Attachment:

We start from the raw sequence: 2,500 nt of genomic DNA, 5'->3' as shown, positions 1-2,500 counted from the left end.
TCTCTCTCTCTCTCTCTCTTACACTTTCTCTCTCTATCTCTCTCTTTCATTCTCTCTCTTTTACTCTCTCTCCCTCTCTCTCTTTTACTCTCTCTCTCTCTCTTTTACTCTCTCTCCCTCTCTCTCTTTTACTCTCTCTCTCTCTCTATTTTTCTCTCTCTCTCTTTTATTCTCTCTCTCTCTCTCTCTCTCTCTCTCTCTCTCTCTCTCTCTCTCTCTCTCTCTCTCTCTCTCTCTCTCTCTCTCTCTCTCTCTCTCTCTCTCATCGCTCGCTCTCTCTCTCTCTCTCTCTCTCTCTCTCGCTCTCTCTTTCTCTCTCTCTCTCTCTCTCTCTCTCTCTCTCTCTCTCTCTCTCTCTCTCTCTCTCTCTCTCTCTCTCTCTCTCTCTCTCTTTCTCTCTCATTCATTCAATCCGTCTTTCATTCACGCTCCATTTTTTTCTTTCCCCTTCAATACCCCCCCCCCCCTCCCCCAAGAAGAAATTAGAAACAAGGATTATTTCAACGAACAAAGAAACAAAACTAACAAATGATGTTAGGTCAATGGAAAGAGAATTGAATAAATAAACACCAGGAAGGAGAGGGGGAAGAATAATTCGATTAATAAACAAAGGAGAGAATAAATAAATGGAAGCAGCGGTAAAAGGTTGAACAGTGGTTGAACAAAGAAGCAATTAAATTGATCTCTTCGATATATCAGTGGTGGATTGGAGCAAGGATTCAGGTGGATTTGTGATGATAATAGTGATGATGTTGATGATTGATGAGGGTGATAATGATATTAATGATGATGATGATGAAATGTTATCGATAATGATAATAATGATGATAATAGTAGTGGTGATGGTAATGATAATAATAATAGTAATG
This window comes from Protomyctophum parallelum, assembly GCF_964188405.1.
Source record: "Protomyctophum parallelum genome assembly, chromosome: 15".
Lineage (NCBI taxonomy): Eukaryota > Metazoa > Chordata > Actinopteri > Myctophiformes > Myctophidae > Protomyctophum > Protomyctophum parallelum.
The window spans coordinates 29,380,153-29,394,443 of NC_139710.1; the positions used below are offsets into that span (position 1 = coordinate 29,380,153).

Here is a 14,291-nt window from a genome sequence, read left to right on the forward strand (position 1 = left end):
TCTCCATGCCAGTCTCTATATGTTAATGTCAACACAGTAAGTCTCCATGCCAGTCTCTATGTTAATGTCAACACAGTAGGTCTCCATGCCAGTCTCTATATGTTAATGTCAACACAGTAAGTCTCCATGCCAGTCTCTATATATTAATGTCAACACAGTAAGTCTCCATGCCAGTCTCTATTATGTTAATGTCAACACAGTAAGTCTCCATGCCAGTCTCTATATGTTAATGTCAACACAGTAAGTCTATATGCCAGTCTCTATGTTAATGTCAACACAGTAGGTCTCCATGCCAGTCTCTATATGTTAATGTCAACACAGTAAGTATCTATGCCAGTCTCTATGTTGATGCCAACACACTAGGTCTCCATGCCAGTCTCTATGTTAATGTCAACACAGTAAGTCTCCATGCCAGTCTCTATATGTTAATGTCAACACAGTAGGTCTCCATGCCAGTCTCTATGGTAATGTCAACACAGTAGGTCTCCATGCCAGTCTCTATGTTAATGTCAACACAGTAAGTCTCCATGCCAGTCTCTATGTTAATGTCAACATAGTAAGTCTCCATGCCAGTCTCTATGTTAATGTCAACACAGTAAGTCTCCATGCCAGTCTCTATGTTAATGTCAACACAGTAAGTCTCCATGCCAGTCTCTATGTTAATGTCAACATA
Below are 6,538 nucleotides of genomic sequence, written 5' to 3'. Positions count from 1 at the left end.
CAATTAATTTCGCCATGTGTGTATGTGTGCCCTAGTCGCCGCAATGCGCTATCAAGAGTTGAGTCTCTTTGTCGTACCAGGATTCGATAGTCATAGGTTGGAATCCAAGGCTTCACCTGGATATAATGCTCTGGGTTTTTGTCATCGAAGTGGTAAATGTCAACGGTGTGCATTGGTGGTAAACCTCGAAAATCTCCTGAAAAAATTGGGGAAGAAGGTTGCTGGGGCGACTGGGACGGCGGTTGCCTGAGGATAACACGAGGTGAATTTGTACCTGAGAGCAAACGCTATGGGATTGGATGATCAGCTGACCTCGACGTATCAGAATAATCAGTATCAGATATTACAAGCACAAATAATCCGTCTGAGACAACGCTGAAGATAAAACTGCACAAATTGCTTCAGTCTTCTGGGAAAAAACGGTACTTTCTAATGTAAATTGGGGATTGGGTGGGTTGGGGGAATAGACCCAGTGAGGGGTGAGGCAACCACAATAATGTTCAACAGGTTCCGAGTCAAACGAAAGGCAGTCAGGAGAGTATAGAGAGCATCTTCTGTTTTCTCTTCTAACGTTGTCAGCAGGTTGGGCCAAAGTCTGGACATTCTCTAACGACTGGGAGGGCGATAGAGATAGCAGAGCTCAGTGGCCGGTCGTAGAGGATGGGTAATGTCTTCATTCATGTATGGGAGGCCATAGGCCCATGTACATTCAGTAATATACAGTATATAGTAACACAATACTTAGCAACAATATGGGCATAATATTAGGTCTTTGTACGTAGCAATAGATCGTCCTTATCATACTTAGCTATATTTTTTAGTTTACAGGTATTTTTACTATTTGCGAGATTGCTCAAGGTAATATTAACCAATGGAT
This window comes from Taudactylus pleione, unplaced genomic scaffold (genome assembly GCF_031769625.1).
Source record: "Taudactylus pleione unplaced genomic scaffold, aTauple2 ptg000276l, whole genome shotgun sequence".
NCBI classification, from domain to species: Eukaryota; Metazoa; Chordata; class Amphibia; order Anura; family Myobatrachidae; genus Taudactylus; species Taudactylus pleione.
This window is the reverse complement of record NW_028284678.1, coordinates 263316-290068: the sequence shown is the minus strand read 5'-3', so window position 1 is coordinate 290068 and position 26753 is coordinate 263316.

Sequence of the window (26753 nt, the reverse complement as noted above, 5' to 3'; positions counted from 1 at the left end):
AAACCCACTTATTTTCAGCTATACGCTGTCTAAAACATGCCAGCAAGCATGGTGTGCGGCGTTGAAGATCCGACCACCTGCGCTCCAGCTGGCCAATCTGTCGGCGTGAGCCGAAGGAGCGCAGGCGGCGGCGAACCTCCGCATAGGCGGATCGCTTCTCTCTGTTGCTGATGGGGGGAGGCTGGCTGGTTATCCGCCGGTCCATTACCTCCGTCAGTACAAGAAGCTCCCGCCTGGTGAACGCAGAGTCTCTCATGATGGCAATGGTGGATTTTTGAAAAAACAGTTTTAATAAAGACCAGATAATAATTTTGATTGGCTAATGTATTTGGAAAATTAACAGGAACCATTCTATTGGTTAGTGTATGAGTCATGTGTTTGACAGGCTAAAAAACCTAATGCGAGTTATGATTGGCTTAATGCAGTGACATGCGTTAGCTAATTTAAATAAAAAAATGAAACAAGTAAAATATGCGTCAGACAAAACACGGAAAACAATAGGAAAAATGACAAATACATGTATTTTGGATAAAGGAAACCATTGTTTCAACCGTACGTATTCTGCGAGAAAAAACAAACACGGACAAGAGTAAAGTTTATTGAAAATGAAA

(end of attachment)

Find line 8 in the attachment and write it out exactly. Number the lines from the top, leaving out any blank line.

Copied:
TCTCCATGCCAGTCTCTATATGTTAATGTCAACACAGTAAGTCTCCATGCCAGTCTCTATGTTAATGTCAACACAGTAGGTCTCCATGCCAGTCTCTATATGTTAATGTCAACACAGTAAGTCTCCATGCCAGTCTCTATATATTAATGTCAACACAGTAAGTCTCCATGCCAGTCTCTATTATGTTAATGTCAACACAGTAAGTCTCCATGCCAGTCTCTATATGTTAATGTCAACACAGTAAGTCTATATGCCAGTCTCTATGTTAATGTCAACACAGTAGGTCTCCATGCCAGTCTCTATATGTTAATGTCAACACAGTAAGTATCTATGCCAGTCTCTATGTTGATGCCAACACACTAGGTCTCCATGCCAGTCTCTATGTTAATGTCAACACAGTAAGTCTCCATGCCAGTCTCTATATGTTAATGTCAACACAGTAGGTCTCCATGCCAGTCTCTATGGTAATGTCAACACAGTAGGTCTCCATGCCAGTCTCTATGTTAATGTCAACACAGTAAGTCTCCATGCCAGTCTCTATGTTAATGTCAACATAGTAAGTCTCCATGCCAGTCTCTATGTTAATGTCAACACAGTAAGTCTCCATGCCAGTCTCTATGTTAATGTCAACACAGTAAGTCTCCATGCCAGTCTCTATGTTAATGTCAACATA